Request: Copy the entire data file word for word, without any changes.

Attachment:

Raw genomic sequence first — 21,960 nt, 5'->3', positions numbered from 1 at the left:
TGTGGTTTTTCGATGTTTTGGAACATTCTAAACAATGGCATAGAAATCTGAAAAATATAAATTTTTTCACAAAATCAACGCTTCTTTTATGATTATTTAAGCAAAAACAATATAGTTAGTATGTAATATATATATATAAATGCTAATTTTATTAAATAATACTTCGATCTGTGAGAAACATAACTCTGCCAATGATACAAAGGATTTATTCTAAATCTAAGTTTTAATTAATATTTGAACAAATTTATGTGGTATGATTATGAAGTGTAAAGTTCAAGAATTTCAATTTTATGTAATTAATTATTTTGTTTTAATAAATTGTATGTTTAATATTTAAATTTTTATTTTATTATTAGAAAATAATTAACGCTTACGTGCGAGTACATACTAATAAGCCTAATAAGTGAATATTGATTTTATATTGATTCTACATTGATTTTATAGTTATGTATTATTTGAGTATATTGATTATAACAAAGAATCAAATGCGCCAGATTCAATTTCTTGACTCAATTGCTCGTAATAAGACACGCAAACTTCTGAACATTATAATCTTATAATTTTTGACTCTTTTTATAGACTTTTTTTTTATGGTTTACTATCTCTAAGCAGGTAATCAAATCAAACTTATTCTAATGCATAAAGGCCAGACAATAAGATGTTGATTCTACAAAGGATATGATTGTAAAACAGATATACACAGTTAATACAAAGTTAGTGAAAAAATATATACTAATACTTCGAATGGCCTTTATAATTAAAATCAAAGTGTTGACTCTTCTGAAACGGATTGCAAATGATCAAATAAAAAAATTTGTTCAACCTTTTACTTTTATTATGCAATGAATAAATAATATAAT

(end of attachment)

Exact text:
Raw genomic sequence first — 21,960 nt, 5'->3', positions numbered from 1 at the left:
TGTGGTTTTTCGATGTTTTGGAACATTCTAAACAATGGCATAGAAATCTGAAAAATATAAATTTTTTCACAAAATCAACGCTTCTTTTATGATTATTTAAGCAAAAACAATATAGTTAGTATGTAATATATATATATAAATGCTAATTTTATTAAATAATACTTCGATCTGTGAGAAACATAACTCTGCCAATGATACAAAGGATTTATTCTAAATCTAAGTTTTAATTAATATTTGAACAAATTTATGTGGTATGATTATGAAGTGTAAAGTTCAAGAATTTCAATTTTATGTAATTAATTATTTTGTTTTAATAAATTGTATGTTTAATATTTAAATTTTTATTTTATTATTAGAAAATAATTAACGCTTACGTGCGAGTACATACTAATAAGCCTAATAAGTGAATATTGATTTTATATTGATTCTACATTGATTTTATAGTTATGTATTATTTGAGTATATTGATTATAACAAAGAATCAAATGCGCCAGATTCAATTTCTTGACTCAATTGCTCGTAATAAGACACGCAAACTTCTGAACATTATAATCTTATAATTTTTGACTCTTTTTATAGACTTTTTTTTTATGGTTTACTATCTCTAAGCAGGTAATCAAATCAAACTTATTCTAATGCATAAAGGCCAGACAATAAGATGTTGATTCTACAAAGGATATGATTGTAAAACAGATATACACAGTTAATACAAAGTTAGTGAAAAAATATATACTAATACTTCGAATGGCCTTTATAATTAAAATCAAAGTGTTGACTCTTCTGAAACGGATTGCAAATGATCAAATAAAAAAATTTGTTCAACCTTTTACTTTTATTATGCAATGAATAAATAATATAAT